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UNICEF spokesman recently visited hospitals in Northern Gaza


The United Nations Security Council has approved a resolution calling for a cease-fire in Gaza and the unconditional release of hostages. The U.S. abstained from that vote rather than blocking the resolution, and that's why it passed. In response, Israeli Prime Minister Benjamin Netanyahu said he would not send a delegation to Washington, defying a request from President Biden.

Meanwhile, Israeli restrictions on getting aid into Gaza has pushed much of the population to the brink of starvation. We turn now to James Elder, a spokesperson for UNICEF, the U.N.'s children's agency. He recently visited hospitals in northern Gaza, and he's here now with us. Welcome.

JAMES ELDER: Hi there. Thanks. Good morning.

FADEL: Good morning. I mean, I think I just want to start with where you went and what you saw.

ELDER: Yeah. Yesterday, I was in the north of Gaza. It's like nothing I've seen in my two decades with the United Nations, both in terms of just the chaos and the destruction - the utter devastation of cities - cities entirely reduced to rubble and people standing on streets, doing that universal symbol of putting their hand to their mouth, showing their hunger. We had a truck of medical supplies and so on, so it came through and - at a nutritional hospital, seeing mothers hunched over beds with severely malnourished, paper-thin children. So there is a level of desperation, obviously, among children - sorry, among children or among people. There's just despair pervading the population because of what they're deprived of and because of the bombardments. Living in that bombardment - it's hard to capture just what that's like for a family every night to simply not know if you will wake up next morning.

FADEL: You're describing horrors. I mean, what needs to happen to provide immediate relief so that some of this can stop?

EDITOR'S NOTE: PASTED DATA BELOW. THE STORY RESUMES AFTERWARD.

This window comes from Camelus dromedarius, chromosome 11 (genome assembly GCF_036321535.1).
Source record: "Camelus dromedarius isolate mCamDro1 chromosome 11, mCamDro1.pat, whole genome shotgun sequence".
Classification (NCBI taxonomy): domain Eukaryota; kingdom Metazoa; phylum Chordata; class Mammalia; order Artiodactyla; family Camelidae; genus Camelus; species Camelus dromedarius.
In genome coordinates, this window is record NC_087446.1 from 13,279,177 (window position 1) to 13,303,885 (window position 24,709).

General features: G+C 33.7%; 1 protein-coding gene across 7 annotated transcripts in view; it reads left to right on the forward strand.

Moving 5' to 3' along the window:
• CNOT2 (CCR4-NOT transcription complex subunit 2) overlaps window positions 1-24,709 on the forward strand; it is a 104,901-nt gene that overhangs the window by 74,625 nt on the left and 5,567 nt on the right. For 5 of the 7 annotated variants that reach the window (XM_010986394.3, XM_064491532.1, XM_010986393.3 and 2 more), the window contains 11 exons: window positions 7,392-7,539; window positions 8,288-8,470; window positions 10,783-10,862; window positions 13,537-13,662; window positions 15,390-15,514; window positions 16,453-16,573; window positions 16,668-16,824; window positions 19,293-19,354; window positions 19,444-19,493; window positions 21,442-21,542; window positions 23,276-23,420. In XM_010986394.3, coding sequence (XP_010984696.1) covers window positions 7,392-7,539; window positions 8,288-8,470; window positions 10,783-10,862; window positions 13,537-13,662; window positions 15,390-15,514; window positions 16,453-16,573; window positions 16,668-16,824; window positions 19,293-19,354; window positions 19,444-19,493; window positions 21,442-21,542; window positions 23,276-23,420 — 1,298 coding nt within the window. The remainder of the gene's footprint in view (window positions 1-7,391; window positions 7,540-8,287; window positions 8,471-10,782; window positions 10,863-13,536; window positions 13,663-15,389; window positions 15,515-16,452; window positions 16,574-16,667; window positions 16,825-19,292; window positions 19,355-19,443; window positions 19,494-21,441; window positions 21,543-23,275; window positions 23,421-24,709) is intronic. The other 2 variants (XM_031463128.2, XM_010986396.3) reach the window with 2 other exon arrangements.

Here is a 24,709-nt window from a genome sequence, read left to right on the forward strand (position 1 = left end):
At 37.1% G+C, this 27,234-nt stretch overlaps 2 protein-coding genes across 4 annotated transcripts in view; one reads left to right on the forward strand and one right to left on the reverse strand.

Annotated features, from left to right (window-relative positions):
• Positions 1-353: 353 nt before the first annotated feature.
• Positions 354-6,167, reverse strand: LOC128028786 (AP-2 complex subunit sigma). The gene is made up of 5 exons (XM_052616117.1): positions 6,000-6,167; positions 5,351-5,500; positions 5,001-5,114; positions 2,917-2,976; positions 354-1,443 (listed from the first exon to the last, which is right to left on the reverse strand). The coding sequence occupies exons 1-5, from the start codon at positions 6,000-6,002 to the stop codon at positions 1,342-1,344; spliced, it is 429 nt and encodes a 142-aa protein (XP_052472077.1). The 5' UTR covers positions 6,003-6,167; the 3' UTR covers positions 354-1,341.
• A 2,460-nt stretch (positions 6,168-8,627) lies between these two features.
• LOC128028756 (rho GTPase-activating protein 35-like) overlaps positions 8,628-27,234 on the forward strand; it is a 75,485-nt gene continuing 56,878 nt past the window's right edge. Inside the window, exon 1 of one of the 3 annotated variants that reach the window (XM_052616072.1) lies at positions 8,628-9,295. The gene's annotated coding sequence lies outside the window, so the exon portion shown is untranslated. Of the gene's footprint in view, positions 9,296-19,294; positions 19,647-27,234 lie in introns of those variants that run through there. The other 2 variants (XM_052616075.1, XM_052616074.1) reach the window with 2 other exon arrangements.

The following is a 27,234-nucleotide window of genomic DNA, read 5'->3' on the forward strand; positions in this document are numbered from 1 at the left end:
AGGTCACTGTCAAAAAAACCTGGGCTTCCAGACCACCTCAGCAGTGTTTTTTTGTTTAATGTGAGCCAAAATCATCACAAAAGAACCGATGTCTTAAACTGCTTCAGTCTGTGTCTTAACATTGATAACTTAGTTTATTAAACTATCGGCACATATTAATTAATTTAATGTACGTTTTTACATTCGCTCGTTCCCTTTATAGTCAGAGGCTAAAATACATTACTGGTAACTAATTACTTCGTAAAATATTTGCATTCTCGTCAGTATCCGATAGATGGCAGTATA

ELDER: Oh, well, first and foremost, the cease-fire. The cease-fire is a very good start, but it must be substantive, not symbolic. The hostages must go home. The people of Gaza must be able to live. It's important to get a sense that Gaza's shattered humanity's records for its darkest chapters, if you will, all right? Now, to urgently write a different chapter from humanity, firstly, aid - we must have unrestricted, safe access to people in need. When I was in the north yesterday, seeing those children, seeing a child who asked me for a single tomato, seeing those people in need, remembering that there is an access point - a crossing there within 10, 15 minutes of where those people are. If we could use that - instead, we're restricted to to this one way down south. So that is one way to get aid very, very quickly.

This is man-made. This is preventable. In the same way it's man-made, we can reverse it. You could reverse, you know, this catastrophic decline into imminent famine if you suddenly made the decisions that would enable aid to to reach those people. So those two things - a cease-fire has to be substantive. We need to be allowed to get much more aid to people safely. This is a very, very difficult place to work. And of course, this discussion of a military offensive in Rafah is, well - I'm sorry, it's an offensive concept. Rafah is a city of children. I could describe what it looks like. A military offensive here would be catastrophe upon catastrophe.

FADEL: Now, where you were yesterday, in northern Gaza - that's where food security experts are warning that famine is imminent, and the rest of the enclave is facing that risk as well. Did you see evidence of that happening beyond northern Gaza?

ELDER: In the south, it's different. In the South, it's just - it's more just despair and deprivation. You know, you've got a city, Rafah, now, which has got twice the population density of New York City, but no high-rises. So the - and water systems have been destroyed. So imagine the sheer lack of access for people for the most basics.

Now, there are - I'm sorry for the numbers, but there are global humanitarian levels in a crisis that - say, there should be, you know, one toilet for 20 people. In Rafah, it's about one toilet for 850 people. For showers, it's four times that number. So one shower for 3,500 people. That's a - imagine an adolescent girl queuing for six, seven hours to use a toilet or a shower. There is a hellish disregard for for basic human needs and dignity. So with those things, we are seeing disease spread. If we keep seeing a lack of water and we keep seeing military bombardments, then, yes, these - the population here will slide into those same kind of nutritional disastrous levels.

FADEL: That's UNICEF's James Elder, who just visited Gaza. Thank you, James.

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